John Perkins (Seattle, WA), economist, Huffington Post contributor and author. “Transforming global economics away from predatory capitalism.”
John Perkins is an economist, Huffington Post contributor and author of Hoodwinked and Confessions of an Economic Hit Man. He believes that our current economic crisis is unsolvable without dramatic systemic changes in the way we do business.
John Perking explains that the world today is a global empire run not by nations but by multinational corporations. This is not a backroom conspiracy but completely out in the open. It is motivated by profit regardless of economic impact or consequences. Upper level executives for these companies are mercenaries who move from company to company and always make millions, no matter how the company fares. There is little incentive to be a corporate “good neighbor.” The companies also affect legislation and get people elected.
The United States has 5% of the global population and uses 30% of the world’s resources while workers in other countries starve. This is “predatory capitalism” as advocate by Milton Friedman, and it is failing.
Sharon noted that these are “publicly held” companies in business to make money for shareholders. She also noted that the greed may not lie in the company itself but in top level (“golden parachute”) management and portfolio managers.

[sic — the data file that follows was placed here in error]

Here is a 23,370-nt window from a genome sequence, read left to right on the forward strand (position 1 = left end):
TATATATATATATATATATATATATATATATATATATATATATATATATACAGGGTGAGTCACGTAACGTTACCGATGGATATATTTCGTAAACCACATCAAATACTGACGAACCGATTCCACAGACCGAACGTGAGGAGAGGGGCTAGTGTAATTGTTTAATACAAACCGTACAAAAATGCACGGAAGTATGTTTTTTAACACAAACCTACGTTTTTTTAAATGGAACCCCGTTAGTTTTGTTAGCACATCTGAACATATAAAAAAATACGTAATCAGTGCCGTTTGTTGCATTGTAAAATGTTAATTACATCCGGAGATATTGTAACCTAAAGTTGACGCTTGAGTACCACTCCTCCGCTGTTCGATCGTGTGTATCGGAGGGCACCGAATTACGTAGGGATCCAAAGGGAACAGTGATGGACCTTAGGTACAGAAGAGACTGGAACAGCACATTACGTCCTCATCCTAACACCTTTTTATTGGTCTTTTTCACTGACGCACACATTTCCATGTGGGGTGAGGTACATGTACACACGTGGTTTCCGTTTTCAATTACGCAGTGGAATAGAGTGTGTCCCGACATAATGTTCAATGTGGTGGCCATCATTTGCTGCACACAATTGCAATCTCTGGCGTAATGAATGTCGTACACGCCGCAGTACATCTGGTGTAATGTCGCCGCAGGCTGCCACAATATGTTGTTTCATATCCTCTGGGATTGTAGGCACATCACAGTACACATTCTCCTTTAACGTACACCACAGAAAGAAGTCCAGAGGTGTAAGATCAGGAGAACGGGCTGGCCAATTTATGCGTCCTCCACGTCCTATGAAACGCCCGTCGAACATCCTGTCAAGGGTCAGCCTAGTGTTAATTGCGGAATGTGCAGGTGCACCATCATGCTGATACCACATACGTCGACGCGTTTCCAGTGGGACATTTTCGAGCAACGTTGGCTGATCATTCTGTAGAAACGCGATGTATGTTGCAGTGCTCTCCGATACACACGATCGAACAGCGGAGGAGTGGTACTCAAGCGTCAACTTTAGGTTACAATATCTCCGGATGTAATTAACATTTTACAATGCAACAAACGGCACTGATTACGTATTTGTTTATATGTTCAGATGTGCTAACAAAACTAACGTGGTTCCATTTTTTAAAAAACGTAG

John Perkins notes that we all know who the corporate bad actors are and that we have the power not to buy from them. When we choose company A over company B, we should let both companies know. For example, many US oil companies do not use OPEC oil in their product. The public should insist on corporate responsibility as a condition of profitability, as it did with trans fats, apartheid, aerosol cans, dumping mercury into the Great Lakes, etc.
Sharon observed that current business accounting systems are based on the Milton Friedman model and that components of a company’s investment can have value without necessarily generating bottom line profits. She also notes the Nike had to go out of the country because with labor unions practicing the same corporate greed, they could not be competitive and manufacture its products in the United States.
John Perkins noted that instead of giving Tiger Woods $40 million, they could give him $5 million and the rest to their workers. And that Tiger Woods also could insist on this if he wanted to (Note: Since 1996, Tiger Woods has been paid at least $145 million by Nike and has generated $600 million in golf related sales for them).
It was noted by John Perkins that the power base is controlled by corporations in the United States, China, Japan, Israel, Europe and elsewhere. The main exception is Latin America, which has a recent history of standing up to corporate exploiters. These same countries (such as Argentina) had to overthrow CIA backed dictators. Brazil is an excellent example of a thriving, democratic economy based on locally grown ethanol (made from sugar cane) rather than petroleum. Brazil respects its indigenous people and understands the need for all species to survive and thrive on the planet.
The goal is a sustainable, just and peaceful world. If Nike chooses to utilize workers in Indonesia, they need to pay them a living wage, not exploit children and treat them fairly.
Nike is very powerful and could change these things.
(Perkins, John, Hoodwinked, Crown Business, 2009)